one’s own real money being on the line.” People act differently when they have something of real value to lose. Your reply is based on semantics. The article needs to describe board members in some way.
    If a board member needs to consult with others who have a stake in the investment, then you have a whole new can of worms to open. What type of stake those other members have in the investment could involve a discussion of a wide variety of topics that I suspect is way beyond the scope of this discussion.

    • Firas Raouf

      Yes, I was going for the state of mind of the independent board member here. The IBM putting his/her own money will change the mental dynamic and will get the IBM more closely aligned to the founders (who put in their money and time and passion) and investors (who put in their money and passion).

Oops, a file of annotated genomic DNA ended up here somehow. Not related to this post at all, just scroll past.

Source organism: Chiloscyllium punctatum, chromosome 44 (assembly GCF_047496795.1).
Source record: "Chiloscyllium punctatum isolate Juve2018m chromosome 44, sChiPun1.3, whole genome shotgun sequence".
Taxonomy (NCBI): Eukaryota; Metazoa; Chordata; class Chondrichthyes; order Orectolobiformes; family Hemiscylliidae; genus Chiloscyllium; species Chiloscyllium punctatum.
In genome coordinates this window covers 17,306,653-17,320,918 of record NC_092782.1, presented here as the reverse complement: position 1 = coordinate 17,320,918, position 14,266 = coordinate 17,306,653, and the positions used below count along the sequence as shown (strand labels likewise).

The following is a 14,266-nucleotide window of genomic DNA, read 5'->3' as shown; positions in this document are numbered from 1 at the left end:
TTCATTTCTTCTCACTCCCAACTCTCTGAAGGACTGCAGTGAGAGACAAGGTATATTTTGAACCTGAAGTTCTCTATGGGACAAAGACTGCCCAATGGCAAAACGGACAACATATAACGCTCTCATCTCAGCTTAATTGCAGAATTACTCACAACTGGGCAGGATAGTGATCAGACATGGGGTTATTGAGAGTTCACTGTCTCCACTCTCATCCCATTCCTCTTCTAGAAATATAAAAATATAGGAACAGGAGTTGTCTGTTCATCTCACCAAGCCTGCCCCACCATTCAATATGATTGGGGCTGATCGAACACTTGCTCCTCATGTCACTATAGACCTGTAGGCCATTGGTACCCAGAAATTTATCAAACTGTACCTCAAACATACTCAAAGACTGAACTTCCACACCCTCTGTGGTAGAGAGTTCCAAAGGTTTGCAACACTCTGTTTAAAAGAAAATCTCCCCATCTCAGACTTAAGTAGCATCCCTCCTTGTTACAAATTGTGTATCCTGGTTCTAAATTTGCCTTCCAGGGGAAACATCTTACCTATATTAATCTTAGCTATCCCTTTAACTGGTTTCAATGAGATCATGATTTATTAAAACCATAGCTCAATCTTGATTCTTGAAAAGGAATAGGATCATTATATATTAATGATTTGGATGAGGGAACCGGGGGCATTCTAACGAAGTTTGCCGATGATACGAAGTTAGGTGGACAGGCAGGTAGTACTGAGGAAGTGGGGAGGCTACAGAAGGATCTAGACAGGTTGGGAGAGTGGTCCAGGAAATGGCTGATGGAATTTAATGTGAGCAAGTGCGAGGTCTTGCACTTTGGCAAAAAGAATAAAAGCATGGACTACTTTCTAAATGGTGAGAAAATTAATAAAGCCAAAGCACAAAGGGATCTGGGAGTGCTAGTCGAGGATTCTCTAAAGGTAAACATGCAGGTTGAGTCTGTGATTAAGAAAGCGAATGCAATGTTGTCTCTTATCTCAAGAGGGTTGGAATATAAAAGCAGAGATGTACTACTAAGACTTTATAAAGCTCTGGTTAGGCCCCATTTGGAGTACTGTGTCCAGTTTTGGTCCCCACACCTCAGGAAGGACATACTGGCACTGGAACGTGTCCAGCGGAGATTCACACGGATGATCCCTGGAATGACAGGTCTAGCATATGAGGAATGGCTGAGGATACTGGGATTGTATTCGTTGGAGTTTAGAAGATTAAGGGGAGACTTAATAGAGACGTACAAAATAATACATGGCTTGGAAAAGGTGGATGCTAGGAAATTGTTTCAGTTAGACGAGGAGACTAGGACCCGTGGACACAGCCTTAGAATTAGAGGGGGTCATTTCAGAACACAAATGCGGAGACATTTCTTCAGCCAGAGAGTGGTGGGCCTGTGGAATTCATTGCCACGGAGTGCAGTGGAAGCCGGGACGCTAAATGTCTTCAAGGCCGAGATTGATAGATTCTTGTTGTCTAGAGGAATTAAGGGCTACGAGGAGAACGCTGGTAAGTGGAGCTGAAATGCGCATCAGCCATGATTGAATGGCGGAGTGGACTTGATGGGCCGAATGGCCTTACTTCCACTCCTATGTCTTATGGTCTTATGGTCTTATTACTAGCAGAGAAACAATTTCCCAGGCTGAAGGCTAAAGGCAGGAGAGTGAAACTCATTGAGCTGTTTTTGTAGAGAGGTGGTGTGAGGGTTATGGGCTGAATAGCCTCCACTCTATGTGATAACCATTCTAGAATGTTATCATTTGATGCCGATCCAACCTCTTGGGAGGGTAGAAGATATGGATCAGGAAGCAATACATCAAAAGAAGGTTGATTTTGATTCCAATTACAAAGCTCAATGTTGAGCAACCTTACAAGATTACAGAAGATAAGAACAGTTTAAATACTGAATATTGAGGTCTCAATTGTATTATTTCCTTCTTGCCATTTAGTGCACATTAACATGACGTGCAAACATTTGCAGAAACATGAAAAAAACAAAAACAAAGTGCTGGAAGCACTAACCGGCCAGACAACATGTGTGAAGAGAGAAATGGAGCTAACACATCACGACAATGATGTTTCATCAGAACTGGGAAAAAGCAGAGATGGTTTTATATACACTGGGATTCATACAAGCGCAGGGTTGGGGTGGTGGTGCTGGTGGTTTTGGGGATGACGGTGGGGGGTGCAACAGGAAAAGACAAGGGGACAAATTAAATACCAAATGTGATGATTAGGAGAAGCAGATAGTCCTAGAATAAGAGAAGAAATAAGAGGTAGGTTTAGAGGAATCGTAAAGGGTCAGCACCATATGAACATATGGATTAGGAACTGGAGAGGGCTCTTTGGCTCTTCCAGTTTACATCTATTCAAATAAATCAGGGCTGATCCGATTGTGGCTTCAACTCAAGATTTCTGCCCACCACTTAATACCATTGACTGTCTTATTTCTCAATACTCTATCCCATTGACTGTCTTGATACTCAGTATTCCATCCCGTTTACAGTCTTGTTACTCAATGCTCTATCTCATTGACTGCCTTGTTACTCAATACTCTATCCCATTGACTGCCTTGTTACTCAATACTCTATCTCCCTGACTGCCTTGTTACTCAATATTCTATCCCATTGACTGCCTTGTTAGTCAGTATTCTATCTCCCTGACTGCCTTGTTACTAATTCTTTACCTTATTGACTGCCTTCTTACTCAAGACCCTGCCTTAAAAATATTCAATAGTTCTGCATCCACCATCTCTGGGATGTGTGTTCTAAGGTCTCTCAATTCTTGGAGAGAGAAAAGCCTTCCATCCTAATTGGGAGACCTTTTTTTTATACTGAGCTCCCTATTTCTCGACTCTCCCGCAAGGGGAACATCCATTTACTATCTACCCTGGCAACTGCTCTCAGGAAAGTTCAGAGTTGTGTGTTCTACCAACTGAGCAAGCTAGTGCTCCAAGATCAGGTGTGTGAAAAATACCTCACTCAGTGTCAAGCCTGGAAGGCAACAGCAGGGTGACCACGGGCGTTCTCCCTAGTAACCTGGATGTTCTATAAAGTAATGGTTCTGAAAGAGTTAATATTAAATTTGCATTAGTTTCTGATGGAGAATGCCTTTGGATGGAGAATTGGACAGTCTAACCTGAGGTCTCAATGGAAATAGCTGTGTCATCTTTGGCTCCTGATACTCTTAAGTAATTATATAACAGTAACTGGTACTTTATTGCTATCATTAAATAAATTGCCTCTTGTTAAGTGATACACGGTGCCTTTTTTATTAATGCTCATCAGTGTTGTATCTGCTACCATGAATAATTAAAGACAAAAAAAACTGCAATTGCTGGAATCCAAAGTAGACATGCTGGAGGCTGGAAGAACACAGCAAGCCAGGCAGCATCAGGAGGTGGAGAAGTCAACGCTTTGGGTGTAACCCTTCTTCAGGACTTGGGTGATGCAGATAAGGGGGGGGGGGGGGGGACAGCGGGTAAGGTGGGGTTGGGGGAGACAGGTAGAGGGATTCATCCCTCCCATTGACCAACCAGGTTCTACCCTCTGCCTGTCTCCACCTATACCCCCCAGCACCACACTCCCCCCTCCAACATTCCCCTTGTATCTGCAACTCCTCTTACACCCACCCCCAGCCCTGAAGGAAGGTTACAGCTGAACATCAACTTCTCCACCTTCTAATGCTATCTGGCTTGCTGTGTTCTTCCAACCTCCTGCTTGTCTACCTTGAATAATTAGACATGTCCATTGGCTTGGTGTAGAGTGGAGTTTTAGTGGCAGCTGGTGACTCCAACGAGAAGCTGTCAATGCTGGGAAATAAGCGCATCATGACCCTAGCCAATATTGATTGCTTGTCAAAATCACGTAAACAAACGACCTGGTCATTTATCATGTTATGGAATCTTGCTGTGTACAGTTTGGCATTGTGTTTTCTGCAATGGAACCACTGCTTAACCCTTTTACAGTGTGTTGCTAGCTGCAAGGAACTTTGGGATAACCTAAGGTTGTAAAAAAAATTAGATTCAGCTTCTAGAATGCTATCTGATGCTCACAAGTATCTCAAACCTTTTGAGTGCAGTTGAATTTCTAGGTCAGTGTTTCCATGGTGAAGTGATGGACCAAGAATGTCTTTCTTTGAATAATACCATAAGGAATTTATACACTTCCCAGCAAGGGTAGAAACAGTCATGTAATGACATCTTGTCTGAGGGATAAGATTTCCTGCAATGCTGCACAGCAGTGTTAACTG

So is an independent still independent if she puts invests in the company? Sure she is… Its her own money that she invested independently of other stakeholders. The independence can be a bit compromised if the independent BM is investing alongside the VC investor in the same round/equity. But I still contend that having skin in the game overcomes the slight possibility of a reduction in the state of independence.

  • JLM


    Having run public and private companies for over 30 years, let me disagree as completely as is possible in the English language.

    There are no knee jerk pills to make a Board work well. It is a constant work in progress. It is both art and science with a side of constant change.